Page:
- herd the reindeer at night
- milk them in the morning
- ride them to forage for berries
- ride them to visit the neighbors
- make noodles
- drink reindeer milk tea
Bull riding follows a significantly different set of mechanics than riding other animals. It’s not a calm trot or a casual gallop – the objective is to sit on the bull as long as possible while it tries to violently buck you off.
Bull riding is a popular sport in many countries, such as:
- the U.S.
- New Zealand
- Costa Rica
TIP: If you’d rather try it yourself than watch a tournament, maybe stick to the mechanical bull at your local bar instead of risking getting kicked by a live one!
Yaks are a very popular ride in parts of Central Asia, namely:
- Tibet, China
NOTE: The natural habitat of these furry giants is high up in the mountains, so they’re the best option for both locals and tourists who want to trek around the highlands.
Yaks have been domesticated in Central Asia, so their gentle nature shouldn’t prove troublesome for riders. You can try yak riding tours in nature reserves, but if you’re looking for a longer trip, you can also rent or buy your very own yak.
When you leave the country, you can sell it to a butcher or donate it to locals, who can use it for:
- pack animal
The water buffalo is another riding animal that’s popular in Asia, particularly in:
These domesticated beasts of burden are common farm animals, similar to cows or chickens in other countries. The ride will be rather slow, but it’s a great opportunity to appreciate the sights and sounds of the peaceful countryside.
Since ancient times, elephants have been an integral part of Thailand’s national identity. If you’re interested in seeing the world from the top of the largest land mammal, hop on a plane to Thailand.
Some of the best places to hitch a ride are:
- Khao Sok National Park
- Phuket Island
- Chiang Mai
TIP: You can opt for a quick ride just as a photo-op, or you can go all-in and try out a multi-day elephant safari!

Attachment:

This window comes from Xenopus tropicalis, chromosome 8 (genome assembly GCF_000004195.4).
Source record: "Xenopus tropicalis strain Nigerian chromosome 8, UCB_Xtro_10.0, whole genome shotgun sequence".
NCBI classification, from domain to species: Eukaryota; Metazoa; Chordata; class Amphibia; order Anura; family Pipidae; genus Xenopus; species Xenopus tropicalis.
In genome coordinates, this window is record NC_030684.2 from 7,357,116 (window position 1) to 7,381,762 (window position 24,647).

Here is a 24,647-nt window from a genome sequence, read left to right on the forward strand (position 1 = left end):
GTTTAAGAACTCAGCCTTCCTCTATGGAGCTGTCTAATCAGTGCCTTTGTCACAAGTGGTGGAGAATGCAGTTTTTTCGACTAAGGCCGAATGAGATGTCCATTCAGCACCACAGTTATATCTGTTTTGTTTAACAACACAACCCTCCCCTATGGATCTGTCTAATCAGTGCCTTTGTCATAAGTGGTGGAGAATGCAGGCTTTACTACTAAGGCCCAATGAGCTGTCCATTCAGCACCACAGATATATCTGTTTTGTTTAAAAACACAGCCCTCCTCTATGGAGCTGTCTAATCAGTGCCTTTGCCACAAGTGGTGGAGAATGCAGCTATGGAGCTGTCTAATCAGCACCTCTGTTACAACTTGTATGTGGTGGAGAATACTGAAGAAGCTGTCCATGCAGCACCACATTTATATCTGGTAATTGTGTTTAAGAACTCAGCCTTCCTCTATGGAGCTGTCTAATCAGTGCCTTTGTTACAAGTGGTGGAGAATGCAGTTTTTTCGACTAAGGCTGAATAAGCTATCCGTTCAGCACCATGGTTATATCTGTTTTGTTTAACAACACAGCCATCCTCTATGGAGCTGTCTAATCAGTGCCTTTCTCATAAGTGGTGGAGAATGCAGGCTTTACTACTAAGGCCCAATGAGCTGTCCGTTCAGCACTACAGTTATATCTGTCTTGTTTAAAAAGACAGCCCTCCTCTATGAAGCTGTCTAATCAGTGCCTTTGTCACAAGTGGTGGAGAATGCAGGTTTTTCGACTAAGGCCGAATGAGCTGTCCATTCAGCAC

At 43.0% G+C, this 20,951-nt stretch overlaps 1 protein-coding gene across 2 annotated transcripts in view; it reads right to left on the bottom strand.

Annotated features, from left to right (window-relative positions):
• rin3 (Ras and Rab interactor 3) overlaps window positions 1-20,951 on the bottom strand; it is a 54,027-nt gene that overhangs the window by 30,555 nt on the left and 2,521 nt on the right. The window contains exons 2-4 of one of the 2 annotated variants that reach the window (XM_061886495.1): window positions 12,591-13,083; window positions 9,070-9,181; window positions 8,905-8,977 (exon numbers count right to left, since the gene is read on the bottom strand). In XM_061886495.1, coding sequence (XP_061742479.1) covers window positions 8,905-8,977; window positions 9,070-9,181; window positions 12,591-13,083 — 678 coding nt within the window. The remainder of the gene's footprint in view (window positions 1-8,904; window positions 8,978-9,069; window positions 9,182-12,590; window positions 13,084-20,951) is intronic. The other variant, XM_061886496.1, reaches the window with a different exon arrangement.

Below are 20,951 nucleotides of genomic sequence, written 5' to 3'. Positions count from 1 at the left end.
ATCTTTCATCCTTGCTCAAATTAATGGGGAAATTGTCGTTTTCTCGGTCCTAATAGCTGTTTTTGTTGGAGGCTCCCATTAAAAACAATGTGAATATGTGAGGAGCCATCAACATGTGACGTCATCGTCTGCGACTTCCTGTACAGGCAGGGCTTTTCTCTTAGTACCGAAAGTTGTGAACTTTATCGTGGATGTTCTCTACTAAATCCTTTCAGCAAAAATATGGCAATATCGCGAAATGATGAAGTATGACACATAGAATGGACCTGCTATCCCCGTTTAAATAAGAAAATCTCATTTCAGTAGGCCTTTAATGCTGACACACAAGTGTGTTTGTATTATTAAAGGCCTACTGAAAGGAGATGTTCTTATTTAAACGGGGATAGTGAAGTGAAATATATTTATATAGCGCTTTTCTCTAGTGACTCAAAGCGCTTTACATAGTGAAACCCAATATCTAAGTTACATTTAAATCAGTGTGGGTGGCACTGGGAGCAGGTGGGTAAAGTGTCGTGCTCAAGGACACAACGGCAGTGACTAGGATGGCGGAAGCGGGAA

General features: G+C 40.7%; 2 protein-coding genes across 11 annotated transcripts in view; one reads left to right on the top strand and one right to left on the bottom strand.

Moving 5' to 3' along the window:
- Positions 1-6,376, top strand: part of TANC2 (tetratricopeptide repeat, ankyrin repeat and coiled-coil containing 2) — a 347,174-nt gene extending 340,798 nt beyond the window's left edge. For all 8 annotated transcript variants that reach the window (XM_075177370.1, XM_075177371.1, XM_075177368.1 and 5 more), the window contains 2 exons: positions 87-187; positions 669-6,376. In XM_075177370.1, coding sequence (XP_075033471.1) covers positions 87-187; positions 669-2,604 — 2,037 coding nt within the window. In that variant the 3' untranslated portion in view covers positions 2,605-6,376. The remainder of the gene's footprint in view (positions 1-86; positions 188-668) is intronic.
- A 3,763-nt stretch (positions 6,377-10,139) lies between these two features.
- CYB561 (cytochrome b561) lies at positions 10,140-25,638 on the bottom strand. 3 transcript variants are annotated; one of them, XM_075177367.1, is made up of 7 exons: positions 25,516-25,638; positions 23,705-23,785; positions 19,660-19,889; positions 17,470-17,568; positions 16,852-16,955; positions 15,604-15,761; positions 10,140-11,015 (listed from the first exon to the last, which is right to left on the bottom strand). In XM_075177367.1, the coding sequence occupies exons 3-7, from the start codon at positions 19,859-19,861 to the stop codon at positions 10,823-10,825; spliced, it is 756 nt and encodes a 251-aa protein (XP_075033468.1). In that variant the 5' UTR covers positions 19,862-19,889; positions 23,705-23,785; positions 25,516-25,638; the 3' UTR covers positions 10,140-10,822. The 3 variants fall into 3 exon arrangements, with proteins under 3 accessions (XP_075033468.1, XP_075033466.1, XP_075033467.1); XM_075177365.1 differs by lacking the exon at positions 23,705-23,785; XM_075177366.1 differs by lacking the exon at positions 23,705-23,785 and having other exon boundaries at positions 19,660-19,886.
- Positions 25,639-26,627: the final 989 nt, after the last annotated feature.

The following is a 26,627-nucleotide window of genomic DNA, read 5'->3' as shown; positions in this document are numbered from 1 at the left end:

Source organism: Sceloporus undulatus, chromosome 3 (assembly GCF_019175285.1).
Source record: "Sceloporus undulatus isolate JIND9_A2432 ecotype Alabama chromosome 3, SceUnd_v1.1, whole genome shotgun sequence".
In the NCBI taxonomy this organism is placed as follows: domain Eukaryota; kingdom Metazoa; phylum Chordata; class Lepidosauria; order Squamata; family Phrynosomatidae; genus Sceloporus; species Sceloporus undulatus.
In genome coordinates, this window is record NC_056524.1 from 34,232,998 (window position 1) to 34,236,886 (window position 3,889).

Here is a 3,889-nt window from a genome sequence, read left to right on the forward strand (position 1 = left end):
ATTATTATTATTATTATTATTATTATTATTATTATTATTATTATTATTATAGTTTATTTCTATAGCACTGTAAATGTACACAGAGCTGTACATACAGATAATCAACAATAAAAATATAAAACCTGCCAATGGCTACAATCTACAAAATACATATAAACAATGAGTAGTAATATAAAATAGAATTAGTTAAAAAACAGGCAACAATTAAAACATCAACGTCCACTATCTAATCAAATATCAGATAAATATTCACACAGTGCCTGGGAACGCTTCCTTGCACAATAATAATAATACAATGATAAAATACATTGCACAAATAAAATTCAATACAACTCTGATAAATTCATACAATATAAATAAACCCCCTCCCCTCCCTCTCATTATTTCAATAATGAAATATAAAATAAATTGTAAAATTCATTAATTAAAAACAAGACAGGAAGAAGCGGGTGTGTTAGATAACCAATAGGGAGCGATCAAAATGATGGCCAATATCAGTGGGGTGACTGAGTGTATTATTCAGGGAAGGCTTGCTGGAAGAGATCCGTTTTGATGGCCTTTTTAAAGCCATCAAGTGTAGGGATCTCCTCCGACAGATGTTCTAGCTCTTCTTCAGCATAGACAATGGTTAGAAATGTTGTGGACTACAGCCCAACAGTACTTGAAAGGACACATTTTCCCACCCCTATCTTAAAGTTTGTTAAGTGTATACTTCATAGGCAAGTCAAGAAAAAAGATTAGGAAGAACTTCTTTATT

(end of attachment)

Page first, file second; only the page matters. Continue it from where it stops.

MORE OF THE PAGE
Camels have a longstanding history as transport animals in desert regions due to their capability to endure the heat and lack of water.
If you’re heading to Egypt, camel rides can be an interesting tourist trap to get caught up in. You can try out short trips around the pyramids and multi-day treks into the desert.
IMPORTANT TIP: Make sure to stay alert – opportunistic scammers can jack up their prices after you’re already on the camel or lead you away from the group until you agree to pay!
Finally, we come to the most common riding animal in the world – the horse. They were first domesticated 6,000 years ago in the western half of the Eurasian Steppe.
NOTE: If you’re interested in how animals become domesticated, check out my article, “How Animals Become Domesticated“
Since then, they’ve been a valuable companion to humanity, serving as the main method of transportation before we invented more efficient methods.
But even though horses are no longer our main method of transportation, horseback riding is still an extremely popular recreational activity.
Trying out a horseback ride can be extremely simple, as many places around the world offer it as part of their attractions. Equine animals similar to horses, such as donkeys and mules (a crossbreed between donkeys and horses), are also very common riding animals.
The list of animals you can ride is extensive, but it’s good to remember that just because you can ride an animal, it doesn’t mean you should. Animals like alligators, tortoises, ostriches, dolphins, and llamas aren’t built to take the weight of a human on their back.
Other animals, however, like reindeer, yaks, water buffalo, elephants, camels, and horses do possess enough strength to carry people. They also have a longstanding history of working alongside humans, so it lessens the risk of accidents.
Always be mindful of the animal you’re riding. At the end of the day, they don’t exist solely to be your ride.